A Bit of History

For over 130 years, the Episcopal Church of St. John the Baptist has stood as a witness to the Glory of God and an attestation to the faith of its parishioners from all of the villages in the Town of Wakefield as well as many surrounding communities in New Hampshire and Maine.

Its history began on July 7, 1875, when Rebecca Maria Phippen Dow, a prominent resident of Wakefield and a very devout Christian lady, died. A few hours before her death, Mrs. Dow had expressed a wish that an Episcopal church might be established in the Village of Wolfeborough Junction (now the Village of Sanbornville).

Mr. John W. Sanborn, Superintendent of the Eastern Railway, Conway Division, being anxious to build up the railroad center of Wolfeborough Junction, had generously donated land "up on the hill from the Junction" to be used for a church building and rectory. Determined to carry out the wishes of her grandmother, Miss Harriette Low enlisted the help of her aunt Harriette Dow and other members of her family. Through their tireless efforts and very generous donations from the Low and Dow families, ground was broken on November 28, 1876, and on May 21, 1877, the cornerstone was laid as a memorial to Rebecca Maria Phippen Dow "in recognition of her beautiful Christian character." Thus the Mission Church of St. John the Baptist was completed and the church building was consecrated on September 14, 1877, by Bishop Niles, the third bishop of New Hampshire.

The lovely gothic architecture of the church building is further enhanced by the 14 beautiful, irreplaceable stained glass windows. Fittingly, the East window over the altar is dedicated to the memory of Rebecca Maria Phippen Dow, 1783-1875, and the two sections of the West window are memorials dedicated to her daughter, Harriette Dow, 1819-1904, and her granddaughter Harriette Low, 1842-1884. Five of the side windows are also memorials to several of Rebecca's children and grandchildren.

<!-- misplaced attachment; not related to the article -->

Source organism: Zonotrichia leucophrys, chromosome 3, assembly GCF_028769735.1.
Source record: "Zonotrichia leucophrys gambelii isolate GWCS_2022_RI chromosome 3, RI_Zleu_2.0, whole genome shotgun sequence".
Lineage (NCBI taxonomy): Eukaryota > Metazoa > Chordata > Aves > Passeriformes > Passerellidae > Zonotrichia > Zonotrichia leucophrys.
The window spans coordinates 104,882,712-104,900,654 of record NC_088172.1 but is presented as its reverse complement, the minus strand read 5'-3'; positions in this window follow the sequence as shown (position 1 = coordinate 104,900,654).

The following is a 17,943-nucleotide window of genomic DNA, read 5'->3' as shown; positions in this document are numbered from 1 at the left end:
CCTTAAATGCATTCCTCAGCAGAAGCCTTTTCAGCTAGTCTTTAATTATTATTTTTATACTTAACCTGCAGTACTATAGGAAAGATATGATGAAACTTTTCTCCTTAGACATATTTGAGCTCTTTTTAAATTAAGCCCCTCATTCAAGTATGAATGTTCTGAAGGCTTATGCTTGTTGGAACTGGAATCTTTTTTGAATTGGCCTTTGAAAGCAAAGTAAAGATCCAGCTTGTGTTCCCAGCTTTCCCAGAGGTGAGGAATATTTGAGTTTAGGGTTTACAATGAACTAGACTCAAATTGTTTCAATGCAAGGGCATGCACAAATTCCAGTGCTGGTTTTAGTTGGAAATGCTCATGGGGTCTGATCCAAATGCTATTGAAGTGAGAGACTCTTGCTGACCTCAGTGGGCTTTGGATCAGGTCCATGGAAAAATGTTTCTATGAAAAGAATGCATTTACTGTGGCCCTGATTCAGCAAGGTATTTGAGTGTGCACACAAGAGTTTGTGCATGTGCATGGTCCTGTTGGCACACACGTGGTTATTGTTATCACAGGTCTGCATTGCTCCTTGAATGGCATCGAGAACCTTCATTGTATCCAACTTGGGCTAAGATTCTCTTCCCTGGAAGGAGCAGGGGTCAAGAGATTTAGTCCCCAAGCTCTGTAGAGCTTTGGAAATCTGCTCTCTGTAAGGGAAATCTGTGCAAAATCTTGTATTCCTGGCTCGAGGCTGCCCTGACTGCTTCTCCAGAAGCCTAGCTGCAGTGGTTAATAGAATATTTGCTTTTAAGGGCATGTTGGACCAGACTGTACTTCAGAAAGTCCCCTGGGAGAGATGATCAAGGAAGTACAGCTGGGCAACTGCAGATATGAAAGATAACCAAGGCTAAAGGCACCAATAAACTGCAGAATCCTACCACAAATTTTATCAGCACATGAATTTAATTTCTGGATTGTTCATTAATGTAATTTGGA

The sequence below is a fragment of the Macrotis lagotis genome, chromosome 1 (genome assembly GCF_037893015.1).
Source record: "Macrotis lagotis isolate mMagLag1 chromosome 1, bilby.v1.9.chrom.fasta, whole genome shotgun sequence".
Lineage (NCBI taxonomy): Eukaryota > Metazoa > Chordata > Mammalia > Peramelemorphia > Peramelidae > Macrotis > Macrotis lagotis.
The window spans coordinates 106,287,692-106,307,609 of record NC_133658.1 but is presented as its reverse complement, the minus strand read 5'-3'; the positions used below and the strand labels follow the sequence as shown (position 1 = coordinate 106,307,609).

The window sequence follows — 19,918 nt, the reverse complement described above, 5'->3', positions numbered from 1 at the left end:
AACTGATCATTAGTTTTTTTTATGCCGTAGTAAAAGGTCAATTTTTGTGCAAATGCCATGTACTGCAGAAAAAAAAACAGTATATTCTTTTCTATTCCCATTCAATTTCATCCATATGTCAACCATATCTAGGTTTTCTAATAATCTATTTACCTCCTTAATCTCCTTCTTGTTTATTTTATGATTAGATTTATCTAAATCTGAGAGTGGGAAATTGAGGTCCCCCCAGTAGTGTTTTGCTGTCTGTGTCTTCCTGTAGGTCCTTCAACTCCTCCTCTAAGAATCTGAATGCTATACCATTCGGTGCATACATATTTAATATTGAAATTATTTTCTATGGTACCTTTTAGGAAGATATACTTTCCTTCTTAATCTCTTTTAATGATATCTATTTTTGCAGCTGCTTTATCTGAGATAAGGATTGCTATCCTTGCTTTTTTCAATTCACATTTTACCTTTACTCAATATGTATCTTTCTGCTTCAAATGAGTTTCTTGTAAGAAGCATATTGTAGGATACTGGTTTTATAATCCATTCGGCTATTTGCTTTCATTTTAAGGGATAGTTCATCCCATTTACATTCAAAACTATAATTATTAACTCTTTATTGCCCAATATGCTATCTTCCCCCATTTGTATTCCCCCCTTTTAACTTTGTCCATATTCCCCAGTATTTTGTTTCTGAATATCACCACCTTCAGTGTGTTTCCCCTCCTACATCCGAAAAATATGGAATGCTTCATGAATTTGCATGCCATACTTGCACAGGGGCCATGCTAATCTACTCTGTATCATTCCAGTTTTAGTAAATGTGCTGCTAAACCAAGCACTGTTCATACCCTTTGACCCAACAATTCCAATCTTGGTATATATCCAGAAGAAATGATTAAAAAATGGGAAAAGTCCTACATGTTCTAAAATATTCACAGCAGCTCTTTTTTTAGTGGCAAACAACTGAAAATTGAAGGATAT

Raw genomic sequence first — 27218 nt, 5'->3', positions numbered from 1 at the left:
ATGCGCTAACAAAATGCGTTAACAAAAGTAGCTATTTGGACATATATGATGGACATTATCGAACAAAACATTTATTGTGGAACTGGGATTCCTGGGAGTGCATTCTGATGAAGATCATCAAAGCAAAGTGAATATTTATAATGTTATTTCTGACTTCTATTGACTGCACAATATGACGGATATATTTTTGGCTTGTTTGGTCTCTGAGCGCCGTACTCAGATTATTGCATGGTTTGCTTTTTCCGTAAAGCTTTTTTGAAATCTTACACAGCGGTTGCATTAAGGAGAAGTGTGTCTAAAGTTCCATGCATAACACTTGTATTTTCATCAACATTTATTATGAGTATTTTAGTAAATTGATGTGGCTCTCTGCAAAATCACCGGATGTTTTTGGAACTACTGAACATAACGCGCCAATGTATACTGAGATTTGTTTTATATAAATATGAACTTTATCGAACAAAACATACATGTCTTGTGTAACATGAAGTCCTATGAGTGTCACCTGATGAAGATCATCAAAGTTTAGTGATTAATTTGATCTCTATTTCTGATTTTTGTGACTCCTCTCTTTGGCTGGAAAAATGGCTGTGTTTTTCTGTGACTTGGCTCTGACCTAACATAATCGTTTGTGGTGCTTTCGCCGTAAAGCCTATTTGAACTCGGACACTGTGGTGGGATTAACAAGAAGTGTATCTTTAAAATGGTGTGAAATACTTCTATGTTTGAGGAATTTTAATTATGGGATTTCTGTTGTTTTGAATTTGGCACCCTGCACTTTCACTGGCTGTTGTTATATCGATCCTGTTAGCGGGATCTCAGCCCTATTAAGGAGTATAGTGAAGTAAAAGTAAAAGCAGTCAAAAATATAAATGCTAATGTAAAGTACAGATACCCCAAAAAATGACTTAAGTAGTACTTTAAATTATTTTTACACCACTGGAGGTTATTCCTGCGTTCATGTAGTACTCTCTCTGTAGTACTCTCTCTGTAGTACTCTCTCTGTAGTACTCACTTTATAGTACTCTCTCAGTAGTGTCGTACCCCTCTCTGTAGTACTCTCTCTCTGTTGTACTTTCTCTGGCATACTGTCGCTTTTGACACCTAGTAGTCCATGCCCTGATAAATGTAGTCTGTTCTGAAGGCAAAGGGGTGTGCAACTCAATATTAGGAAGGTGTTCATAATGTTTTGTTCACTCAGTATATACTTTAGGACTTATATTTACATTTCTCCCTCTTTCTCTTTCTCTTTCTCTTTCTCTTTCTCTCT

The bell in the church tower was a gift of the Low family in 1877. One side is inscribed with the name of "William C. Low, Jr., a very small boy," and the date. The other side has the inscription "The Voice of One Crying in the Wilderness." The bell is known as a bidding bell inasmuch as it is rung prior to each service or public worship. The bell is also rung at significant times during the Eucharist and on special occasions.

Unique to the church is the only pipe organ in the Wakefield area. The George S. Hutchings, tracker organ was built in 1894. In 1924, it was moved here as a gift from The Holy Name Episcopal Church in Swampscott, Massachusetts. In 1992, restoration work and installation of 122 additional pipes was completed. The organ was dedicated to Arlyne D. Stevens in honor of the 35 years she faithfully served as our church organist. In 2006, the organ was completely removed and restored in the Gorham, Maine shop of David E. Wallace, Pipe Organ Builder. Every piece of the organ was refurbished and 2 ranks of pipes, an oboe and a mixture (not yet installed), were added. The wind chests were completely rebuilt and the fa├žade was restored to its original configuration.

On June 14, 1961, the status of St. John the Baptist Mission Church was changed to that of a Parish and the Rev. Henry Dymoke Gasson was installed as its first Rector. The church building is in the National Register of Historic Places.

The church doors are always open